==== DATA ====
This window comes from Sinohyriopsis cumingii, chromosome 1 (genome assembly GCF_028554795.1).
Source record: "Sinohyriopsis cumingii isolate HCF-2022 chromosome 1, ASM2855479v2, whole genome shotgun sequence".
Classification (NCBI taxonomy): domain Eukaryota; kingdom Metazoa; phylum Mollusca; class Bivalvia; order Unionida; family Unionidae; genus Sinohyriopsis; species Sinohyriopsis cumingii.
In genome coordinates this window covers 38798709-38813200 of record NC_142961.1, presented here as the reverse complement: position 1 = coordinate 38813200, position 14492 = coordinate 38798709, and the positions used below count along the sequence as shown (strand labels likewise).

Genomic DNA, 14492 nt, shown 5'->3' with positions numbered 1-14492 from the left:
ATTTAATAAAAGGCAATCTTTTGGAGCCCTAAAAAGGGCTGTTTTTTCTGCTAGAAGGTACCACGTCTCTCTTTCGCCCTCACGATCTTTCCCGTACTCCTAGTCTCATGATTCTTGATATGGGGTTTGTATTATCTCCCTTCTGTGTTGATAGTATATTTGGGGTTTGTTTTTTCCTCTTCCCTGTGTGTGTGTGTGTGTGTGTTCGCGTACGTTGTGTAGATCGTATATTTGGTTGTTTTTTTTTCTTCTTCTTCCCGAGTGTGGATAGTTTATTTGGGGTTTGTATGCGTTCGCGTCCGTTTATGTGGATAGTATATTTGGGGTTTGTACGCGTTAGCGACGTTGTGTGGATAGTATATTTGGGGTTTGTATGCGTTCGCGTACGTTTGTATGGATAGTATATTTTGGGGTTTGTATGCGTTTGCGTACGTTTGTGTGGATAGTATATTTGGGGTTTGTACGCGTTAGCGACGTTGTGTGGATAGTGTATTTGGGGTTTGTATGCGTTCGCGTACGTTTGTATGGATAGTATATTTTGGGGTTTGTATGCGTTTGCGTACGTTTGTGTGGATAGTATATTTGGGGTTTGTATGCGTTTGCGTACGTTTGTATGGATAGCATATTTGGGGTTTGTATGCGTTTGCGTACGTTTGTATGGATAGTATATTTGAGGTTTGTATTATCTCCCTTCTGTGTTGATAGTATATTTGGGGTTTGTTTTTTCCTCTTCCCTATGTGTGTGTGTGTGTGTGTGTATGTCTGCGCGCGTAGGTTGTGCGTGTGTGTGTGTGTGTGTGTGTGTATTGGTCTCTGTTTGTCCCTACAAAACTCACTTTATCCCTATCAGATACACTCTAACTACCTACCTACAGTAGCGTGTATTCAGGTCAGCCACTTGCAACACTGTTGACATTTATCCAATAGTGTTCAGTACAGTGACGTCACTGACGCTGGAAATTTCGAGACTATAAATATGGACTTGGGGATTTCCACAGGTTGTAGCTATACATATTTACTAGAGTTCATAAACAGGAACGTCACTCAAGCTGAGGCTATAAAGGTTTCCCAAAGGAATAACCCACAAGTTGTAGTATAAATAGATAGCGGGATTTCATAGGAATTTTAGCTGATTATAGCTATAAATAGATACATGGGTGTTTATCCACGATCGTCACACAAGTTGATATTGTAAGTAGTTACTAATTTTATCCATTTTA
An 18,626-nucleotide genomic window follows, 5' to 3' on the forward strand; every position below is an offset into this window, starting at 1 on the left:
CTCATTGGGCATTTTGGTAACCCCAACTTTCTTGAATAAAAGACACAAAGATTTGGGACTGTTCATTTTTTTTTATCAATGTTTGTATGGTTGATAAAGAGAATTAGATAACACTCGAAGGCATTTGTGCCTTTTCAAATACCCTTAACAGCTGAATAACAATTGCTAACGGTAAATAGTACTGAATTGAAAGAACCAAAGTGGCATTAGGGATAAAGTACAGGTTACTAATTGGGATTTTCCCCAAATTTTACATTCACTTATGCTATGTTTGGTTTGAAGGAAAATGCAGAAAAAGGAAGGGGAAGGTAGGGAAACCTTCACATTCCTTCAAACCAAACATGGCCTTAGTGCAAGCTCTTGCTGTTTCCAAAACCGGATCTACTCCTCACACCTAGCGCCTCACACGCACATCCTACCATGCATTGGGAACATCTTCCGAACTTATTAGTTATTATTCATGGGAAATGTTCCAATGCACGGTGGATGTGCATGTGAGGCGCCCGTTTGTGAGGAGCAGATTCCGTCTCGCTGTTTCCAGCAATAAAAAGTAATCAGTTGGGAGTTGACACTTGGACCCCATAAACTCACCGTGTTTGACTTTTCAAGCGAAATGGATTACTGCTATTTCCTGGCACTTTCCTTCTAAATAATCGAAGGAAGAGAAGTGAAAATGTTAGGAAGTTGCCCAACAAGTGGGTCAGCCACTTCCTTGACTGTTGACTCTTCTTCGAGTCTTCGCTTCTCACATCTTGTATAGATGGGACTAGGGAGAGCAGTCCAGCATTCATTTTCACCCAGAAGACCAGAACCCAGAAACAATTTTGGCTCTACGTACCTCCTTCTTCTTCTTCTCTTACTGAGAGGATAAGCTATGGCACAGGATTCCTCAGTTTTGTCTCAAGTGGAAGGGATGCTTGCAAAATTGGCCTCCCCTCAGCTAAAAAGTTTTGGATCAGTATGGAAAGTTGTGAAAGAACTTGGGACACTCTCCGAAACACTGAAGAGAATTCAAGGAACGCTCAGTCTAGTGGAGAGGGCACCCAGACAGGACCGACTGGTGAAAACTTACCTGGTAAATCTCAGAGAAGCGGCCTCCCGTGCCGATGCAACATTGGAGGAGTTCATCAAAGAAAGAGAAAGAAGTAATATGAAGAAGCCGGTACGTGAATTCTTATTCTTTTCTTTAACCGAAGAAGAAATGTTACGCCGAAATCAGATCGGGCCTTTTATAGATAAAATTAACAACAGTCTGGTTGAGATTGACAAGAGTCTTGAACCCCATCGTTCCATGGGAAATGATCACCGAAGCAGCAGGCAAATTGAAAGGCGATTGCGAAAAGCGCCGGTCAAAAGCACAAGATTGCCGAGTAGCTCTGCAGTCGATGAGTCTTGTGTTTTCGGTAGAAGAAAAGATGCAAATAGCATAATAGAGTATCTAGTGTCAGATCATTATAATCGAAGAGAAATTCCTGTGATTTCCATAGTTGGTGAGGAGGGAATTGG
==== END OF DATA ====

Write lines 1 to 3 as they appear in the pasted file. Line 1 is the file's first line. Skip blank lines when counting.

This window comes from Sinohyriopsis cumingii, chromosome 1 (genome assembly GCF_028554795.1).
Source record: "Sinohyriopsis cumingii isolate HCF-2022 chromosome 1, ASM2855479v2, whole genome shotgun sequence".
Classification (NCBI taxonomy): domain Eukaryota; kingdom Metazoa; phylum Mollusca; class Bivalvia; order Unionida; family Unionidae; genus Sinohyriopsis; species Sinohyriopsis cumingii.